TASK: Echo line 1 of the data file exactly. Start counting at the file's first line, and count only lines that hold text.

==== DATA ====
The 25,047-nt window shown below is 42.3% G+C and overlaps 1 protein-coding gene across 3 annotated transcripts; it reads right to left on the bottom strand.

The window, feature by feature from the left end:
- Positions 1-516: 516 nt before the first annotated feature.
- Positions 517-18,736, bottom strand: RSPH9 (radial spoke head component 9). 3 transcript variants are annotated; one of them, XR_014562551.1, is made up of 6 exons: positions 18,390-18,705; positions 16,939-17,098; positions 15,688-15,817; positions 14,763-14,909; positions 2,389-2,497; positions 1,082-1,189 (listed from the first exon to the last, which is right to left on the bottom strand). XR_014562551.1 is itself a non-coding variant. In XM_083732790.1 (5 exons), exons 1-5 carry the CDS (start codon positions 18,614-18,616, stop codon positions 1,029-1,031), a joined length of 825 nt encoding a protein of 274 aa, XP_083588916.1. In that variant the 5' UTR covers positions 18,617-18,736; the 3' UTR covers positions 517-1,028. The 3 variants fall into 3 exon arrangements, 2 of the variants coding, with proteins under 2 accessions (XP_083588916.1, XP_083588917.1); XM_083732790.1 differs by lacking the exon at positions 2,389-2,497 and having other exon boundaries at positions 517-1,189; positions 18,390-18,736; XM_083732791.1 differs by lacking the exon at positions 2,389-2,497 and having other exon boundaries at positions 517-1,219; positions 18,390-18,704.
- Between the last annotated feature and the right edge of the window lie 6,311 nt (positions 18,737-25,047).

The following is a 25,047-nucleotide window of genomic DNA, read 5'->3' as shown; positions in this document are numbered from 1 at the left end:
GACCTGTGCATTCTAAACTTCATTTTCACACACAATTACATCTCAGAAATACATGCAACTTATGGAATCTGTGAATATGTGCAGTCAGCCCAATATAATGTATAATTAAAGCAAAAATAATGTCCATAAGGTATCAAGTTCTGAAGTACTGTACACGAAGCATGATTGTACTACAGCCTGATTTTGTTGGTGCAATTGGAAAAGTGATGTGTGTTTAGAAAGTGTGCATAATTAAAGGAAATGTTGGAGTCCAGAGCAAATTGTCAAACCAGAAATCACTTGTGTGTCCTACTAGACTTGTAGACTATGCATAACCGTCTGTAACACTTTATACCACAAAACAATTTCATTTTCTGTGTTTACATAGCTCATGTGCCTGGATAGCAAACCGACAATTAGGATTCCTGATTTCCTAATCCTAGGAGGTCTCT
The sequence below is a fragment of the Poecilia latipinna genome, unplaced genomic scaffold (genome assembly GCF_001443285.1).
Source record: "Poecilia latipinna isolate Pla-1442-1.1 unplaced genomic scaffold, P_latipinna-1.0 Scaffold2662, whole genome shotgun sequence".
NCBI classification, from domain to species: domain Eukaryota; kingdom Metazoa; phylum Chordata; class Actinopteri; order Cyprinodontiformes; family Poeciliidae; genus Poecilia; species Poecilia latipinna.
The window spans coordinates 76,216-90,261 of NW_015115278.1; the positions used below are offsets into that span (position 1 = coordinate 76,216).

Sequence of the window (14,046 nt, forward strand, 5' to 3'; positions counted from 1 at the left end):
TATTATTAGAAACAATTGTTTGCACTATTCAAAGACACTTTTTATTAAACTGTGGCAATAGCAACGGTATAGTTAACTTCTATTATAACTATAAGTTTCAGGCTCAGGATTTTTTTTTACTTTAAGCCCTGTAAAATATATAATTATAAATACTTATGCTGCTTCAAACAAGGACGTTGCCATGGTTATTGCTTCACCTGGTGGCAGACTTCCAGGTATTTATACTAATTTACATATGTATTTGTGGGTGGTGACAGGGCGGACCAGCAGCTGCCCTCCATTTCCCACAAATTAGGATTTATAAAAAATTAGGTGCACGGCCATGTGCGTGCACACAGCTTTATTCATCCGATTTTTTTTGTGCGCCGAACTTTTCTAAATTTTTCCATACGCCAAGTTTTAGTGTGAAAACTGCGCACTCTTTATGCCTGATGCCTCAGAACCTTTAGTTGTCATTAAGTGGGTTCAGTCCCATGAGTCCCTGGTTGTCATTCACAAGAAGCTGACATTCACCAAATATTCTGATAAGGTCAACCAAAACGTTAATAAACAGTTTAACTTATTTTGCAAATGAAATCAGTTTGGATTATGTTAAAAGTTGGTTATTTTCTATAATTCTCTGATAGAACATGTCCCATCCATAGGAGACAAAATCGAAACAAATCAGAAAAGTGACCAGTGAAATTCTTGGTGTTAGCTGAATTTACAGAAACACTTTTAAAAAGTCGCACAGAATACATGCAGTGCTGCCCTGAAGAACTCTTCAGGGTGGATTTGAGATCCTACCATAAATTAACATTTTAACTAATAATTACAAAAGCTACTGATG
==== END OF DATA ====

The 25,047-nt window shown below is 42.3% G+C and overlaps 1 protein-coding gene across 3 annotated transcripts; it reads right to left on the bottom strand.